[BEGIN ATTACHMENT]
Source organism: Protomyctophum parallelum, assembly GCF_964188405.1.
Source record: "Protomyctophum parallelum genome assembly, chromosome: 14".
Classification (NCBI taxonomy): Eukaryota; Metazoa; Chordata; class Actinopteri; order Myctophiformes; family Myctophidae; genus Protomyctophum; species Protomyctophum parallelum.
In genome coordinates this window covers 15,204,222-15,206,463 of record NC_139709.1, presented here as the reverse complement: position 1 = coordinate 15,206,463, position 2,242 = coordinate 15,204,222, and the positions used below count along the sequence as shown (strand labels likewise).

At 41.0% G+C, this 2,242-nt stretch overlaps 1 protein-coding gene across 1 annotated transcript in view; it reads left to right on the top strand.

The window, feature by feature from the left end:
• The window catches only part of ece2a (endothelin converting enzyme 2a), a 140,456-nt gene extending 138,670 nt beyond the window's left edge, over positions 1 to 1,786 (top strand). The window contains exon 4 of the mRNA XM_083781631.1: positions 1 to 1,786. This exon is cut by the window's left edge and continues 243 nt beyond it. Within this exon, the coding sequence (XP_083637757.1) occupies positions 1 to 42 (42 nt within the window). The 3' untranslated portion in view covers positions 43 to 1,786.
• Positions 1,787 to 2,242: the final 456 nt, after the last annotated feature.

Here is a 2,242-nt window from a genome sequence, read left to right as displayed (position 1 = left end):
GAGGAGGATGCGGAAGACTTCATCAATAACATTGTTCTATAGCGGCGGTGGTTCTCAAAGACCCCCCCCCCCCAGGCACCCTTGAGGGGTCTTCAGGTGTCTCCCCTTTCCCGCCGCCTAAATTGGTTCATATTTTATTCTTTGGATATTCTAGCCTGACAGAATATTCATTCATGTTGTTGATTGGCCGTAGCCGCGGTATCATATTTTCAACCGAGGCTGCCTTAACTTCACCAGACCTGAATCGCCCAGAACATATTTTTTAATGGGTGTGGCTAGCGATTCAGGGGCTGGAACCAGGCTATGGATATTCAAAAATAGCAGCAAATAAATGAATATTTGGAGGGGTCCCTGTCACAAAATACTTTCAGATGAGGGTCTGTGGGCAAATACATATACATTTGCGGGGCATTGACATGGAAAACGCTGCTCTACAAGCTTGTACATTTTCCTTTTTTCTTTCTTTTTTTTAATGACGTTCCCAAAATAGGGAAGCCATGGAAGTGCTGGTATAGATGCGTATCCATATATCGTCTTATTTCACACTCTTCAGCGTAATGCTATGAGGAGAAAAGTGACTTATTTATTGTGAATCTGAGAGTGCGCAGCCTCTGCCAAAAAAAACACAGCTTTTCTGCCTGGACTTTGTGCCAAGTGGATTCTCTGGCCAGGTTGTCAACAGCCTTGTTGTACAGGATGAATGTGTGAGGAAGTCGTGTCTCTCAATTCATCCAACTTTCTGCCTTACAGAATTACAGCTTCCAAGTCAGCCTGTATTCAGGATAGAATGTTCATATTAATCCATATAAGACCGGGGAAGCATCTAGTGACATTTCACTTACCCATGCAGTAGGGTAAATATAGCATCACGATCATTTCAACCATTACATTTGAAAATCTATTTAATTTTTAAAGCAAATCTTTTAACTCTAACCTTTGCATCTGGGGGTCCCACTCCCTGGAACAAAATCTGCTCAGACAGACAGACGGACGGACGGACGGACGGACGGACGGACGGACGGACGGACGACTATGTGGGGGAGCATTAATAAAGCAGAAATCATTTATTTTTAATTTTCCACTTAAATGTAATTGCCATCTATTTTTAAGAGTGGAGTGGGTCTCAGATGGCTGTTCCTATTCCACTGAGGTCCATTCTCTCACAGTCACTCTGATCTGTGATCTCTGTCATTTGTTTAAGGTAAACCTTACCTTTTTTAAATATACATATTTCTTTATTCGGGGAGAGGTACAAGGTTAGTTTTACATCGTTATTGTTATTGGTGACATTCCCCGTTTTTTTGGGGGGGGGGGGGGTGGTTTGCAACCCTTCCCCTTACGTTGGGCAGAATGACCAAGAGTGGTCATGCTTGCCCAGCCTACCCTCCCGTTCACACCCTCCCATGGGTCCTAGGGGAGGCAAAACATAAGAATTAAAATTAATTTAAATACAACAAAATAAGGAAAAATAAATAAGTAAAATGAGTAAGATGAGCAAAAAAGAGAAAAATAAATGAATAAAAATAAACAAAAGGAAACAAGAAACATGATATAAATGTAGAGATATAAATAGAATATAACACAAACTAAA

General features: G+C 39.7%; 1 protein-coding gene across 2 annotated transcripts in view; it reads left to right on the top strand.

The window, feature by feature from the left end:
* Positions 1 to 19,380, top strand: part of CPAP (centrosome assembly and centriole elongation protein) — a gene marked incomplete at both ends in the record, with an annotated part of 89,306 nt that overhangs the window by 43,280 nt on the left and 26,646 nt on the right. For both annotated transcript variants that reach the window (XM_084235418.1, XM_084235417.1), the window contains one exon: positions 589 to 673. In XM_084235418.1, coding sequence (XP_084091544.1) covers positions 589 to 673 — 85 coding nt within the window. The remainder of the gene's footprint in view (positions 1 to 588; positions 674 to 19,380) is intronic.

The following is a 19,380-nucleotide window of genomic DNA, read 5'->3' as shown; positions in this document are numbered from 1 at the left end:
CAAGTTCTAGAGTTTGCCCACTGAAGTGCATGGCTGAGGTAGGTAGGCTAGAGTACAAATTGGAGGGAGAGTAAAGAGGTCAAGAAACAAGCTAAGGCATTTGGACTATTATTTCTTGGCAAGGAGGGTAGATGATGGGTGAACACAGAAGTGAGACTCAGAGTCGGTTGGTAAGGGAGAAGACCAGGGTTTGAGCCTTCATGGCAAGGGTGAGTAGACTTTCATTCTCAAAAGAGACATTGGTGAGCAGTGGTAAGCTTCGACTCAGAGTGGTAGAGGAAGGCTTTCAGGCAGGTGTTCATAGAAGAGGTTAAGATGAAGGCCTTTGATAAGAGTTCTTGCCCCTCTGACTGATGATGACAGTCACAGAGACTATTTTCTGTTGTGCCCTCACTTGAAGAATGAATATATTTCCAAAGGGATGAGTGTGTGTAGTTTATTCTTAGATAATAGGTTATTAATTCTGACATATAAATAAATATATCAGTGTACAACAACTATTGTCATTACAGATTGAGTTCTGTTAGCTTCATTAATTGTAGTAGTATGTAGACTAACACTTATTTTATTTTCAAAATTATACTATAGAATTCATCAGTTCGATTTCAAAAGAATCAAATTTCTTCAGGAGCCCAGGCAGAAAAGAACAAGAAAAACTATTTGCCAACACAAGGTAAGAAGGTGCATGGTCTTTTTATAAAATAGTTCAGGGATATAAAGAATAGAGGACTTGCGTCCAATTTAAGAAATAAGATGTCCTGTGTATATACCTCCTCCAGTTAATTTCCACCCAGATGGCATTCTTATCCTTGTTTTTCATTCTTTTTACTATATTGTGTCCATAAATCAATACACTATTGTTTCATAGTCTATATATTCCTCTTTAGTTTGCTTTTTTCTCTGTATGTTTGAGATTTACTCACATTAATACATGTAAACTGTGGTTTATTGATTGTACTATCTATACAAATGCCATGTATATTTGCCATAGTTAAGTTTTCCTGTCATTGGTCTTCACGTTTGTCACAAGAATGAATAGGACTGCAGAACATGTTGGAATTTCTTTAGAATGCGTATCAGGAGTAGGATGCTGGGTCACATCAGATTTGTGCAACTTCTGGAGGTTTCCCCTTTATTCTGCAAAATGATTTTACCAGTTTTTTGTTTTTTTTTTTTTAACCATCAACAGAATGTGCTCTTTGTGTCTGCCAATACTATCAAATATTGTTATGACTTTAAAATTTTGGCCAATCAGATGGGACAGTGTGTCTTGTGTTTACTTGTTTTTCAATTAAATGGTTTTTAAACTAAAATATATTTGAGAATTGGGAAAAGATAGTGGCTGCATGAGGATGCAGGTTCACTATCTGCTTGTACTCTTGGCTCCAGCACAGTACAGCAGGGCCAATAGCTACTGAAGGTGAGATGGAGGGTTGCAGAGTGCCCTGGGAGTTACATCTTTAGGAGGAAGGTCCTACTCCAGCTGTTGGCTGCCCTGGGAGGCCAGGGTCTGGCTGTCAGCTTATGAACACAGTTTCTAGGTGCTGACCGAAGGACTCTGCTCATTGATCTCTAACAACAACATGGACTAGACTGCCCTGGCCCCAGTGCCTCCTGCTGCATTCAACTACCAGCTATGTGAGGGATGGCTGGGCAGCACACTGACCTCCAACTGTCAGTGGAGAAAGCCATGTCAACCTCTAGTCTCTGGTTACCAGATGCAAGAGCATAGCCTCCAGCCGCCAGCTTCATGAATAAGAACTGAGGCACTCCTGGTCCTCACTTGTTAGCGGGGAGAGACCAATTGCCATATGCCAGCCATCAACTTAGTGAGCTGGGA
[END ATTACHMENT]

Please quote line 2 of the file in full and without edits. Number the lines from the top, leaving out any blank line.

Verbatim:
Source record: "Protomyctophum parallelum genome assembly, chromosome: 14".